How late can I plant corn?

gamebirdJuly 1, 2009

I have some late season corn that takes 88 days to maturity. It's called silver queen. What's the latest I can plant it around here that it will reliably get mature?

I have a spot where the basil didn't sprout and I have an extra packet or so of silver queen corn seed. If there's still time, I could start it growing.

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Last year I planted some 85 day corn at the beginning of August, and I will probably do it a week or so earlier this year just to make sure. It seemed to mature a little faster than it would have if planted in spring. It required a lot of water, and seemed to not tolerate close planting as much as the spring crop, maybe because the sunlight is not as intense/long in Spetember/October as in May/June.

    Bookmark   July 2, 2009 at 12:31AM
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Okiedawn OK Zone 7

The standard advice is to plant fall sweet corn 85-90 days before your "average first frost" date. Since Silver Queen is such a late-season corn, you might want to plant it 95-100 days before your first anticipated freeze date there.

I tend to plant sometime in the first two weeks of August or can go into the third or fourth week of August if I am using a very fast-producing corn like Early Sunglow. I'm a week or two later than you and Scott in terms of fall planting dates due to my more southern location and later first freeze dates.

I do agree with Scott that fall sweet corn grows quite differently from spring sweet corn. If your ground is dry at the time of seeding, water it pretty well a couple of days before you plant and it wouldn't hurt to pre-soak the seeds to speed germination too. If the seed germinates too slowly and causes the crop to be late, you could lose it to a frost before the ears mature.

The key with fall corn is you don't want to plant it so early that it is tasseling during periods of high temperatures (those much above 90 degrees) since those high temperatures can cause pollination issues with some varieties. That's why we OK gardeners generally aren't planting our fall corn in late June or in early- to mid-July. We don't want it to pollinate too early while high temps are an issue.

    Bookmark   July 2, 2009 at 11:09AM
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rookiegardener29(zone 6)

Can we start germinating now?

    Bookmark   July 2, 2009 at 12:24PM
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Okiedawn OK Zone 7


Do you mean germinating corn seed or something else? Let me know.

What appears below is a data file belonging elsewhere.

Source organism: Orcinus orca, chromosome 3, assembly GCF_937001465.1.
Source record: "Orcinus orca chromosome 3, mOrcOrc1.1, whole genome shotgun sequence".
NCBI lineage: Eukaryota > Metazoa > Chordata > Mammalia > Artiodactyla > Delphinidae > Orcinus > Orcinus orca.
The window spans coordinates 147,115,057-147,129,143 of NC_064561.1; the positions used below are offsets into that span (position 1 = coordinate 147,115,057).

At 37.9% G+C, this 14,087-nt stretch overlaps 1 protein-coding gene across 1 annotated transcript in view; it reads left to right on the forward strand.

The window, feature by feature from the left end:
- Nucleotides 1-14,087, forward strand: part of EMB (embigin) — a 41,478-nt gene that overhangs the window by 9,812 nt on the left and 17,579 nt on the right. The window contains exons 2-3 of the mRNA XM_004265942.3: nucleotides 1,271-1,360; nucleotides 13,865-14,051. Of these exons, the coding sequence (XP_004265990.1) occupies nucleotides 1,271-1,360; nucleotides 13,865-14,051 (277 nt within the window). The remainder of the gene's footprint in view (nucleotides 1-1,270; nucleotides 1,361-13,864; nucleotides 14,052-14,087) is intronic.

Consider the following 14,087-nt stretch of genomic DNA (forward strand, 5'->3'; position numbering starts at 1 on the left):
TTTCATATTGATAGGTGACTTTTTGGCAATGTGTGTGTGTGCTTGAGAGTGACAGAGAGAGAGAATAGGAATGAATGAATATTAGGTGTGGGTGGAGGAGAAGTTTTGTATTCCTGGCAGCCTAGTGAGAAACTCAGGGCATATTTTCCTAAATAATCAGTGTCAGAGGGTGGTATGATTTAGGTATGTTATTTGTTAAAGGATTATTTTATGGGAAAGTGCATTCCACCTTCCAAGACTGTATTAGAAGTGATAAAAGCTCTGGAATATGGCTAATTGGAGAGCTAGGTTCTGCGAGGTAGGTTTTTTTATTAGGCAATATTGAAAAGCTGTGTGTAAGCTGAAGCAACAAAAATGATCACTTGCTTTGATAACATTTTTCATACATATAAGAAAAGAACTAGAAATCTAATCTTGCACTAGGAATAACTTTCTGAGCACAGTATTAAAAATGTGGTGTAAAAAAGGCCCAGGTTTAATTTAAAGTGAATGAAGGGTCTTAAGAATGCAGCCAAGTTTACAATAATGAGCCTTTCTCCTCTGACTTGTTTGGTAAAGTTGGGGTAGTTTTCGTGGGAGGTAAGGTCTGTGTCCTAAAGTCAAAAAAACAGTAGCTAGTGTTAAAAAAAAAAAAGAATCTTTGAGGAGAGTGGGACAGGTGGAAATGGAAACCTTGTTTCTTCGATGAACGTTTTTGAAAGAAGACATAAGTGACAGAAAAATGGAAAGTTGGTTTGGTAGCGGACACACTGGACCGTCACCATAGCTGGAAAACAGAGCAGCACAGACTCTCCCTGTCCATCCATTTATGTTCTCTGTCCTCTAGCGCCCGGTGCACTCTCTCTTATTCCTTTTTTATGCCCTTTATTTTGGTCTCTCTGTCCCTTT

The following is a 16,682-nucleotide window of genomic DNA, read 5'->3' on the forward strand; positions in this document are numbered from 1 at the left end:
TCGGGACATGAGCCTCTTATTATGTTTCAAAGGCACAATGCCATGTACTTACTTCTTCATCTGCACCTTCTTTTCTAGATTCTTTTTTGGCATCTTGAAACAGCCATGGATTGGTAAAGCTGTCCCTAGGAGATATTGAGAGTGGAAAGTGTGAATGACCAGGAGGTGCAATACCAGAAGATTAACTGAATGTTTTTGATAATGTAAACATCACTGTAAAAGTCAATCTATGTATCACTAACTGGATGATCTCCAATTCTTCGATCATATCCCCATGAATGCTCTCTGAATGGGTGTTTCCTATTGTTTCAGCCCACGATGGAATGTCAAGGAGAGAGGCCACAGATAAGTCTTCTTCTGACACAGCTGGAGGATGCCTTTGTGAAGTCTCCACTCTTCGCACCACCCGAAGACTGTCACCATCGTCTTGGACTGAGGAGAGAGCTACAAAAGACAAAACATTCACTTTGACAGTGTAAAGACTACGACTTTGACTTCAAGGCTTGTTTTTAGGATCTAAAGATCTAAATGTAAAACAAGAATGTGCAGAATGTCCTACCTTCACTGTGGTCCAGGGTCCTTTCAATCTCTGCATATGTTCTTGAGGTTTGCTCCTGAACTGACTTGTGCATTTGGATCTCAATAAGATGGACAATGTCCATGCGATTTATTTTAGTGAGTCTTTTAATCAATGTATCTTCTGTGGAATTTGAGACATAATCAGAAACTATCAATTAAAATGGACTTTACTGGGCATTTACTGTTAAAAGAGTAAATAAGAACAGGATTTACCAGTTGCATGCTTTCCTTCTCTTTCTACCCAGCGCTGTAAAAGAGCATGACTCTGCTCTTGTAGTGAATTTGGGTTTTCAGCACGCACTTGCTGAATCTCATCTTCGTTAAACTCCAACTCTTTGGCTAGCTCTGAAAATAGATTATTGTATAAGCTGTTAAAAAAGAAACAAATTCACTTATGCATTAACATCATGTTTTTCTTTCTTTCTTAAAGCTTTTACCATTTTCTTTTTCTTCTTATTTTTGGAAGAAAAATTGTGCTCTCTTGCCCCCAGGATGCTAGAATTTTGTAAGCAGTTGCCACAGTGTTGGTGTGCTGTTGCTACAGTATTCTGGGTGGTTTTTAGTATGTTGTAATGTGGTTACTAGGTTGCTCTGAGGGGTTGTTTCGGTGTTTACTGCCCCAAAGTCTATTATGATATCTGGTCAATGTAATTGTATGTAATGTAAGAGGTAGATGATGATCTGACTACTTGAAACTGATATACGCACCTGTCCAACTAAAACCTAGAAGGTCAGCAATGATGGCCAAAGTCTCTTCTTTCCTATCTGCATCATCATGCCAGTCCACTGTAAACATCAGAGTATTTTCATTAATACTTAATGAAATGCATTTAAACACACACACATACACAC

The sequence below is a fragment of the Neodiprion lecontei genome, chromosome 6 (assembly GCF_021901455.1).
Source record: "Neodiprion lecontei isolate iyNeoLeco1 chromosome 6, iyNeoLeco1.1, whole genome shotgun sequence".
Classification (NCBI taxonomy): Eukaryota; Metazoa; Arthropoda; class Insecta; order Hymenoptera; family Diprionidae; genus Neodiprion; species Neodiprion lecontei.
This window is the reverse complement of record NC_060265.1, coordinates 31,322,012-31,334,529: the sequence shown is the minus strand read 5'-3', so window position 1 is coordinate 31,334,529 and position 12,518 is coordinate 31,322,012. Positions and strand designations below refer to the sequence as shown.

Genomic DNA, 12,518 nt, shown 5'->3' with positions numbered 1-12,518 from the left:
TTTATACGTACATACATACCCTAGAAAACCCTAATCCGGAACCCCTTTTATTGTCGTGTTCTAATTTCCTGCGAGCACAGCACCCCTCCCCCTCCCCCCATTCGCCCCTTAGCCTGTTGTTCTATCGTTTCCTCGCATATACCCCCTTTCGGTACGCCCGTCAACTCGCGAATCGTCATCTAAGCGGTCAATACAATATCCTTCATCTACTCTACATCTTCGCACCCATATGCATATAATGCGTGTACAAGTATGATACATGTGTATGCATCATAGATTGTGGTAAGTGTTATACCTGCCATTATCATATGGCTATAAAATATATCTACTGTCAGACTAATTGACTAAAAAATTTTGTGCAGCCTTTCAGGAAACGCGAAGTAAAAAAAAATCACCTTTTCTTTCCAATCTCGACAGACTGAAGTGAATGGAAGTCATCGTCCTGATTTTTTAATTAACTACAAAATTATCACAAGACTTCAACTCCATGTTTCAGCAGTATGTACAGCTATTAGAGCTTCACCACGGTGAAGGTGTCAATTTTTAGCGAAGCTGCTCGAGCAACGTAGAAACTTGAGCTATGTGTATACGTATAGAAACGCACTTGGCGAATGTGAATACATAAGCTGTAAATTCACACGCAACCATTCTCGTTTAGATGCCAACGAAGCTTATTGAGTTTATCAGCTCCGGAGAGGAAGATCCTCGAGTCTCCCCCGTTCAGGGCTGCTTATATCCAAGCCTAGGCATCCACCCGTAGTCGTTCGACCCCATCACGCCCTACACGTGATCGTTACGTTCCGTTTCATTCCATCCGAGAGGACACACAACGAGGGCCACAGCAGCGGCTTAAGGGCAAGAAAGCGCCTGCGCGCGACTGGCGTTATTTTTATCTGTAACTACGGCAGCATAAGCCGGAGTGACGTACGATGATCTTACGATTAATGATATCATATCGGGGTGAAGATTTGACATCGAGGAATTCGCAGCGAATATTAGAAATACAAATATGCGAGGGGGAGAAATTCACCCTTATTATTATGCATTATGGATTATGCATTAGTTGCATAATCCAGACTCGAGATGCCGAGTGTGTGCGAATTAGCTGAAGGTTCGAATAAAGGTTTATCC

Bookmark   July 2, 2009 at 12:38PM
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So the stuff I planted a couple weeks ago might have issues with pollination, unless we get a mild week at the right time?

I guess I'll wait until the end of July before planting the rest of it.

    Bookmark   July 2, 2009 at 4:48PM
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Okiedawn OK Zone 7

It depends on the variety, but yes, research has shown that once temperatures go above 95 degrees, sweet corn pollen has issues. This is one reason people sometimes have ears that don't fill out well if they pollinate in high heat. I have found this to be true in my garden. Some varieties seem to pollinate very poorly in heat and some don't seem as bothered by it.

Keep in mind that it is usually the high heat in combination with drought and/or low relative humidity that most affects the viability of pollen. As long as nights remain relatively cool, your corn might pollinate in the cool morning air, especially if the soil is nice and moist and the RH is higher.

Many scientists believe corn pollen is "killed" in temps over 95 degrees, but I am not sure if it is truly killed or just impeded. I have had some heirloom corns pollinate in 100 degree heat, but then the nights were only in the 80s, so that may have helped.

Usually, here in Love County we are hot and dry with relatively low humidity in July and August and that does seem to affect the corn pollen. You might have more summer rain (?) and higher relative humidity there, and that would work in your favor.

When I grow Silver Queen,I usually plant in late March and harvest in June so it generally is pollinating before too much heat arrives. Thus, I don't know how affected it is by the heat.

    Bookmark   July 2, 2009 at 5:39PM
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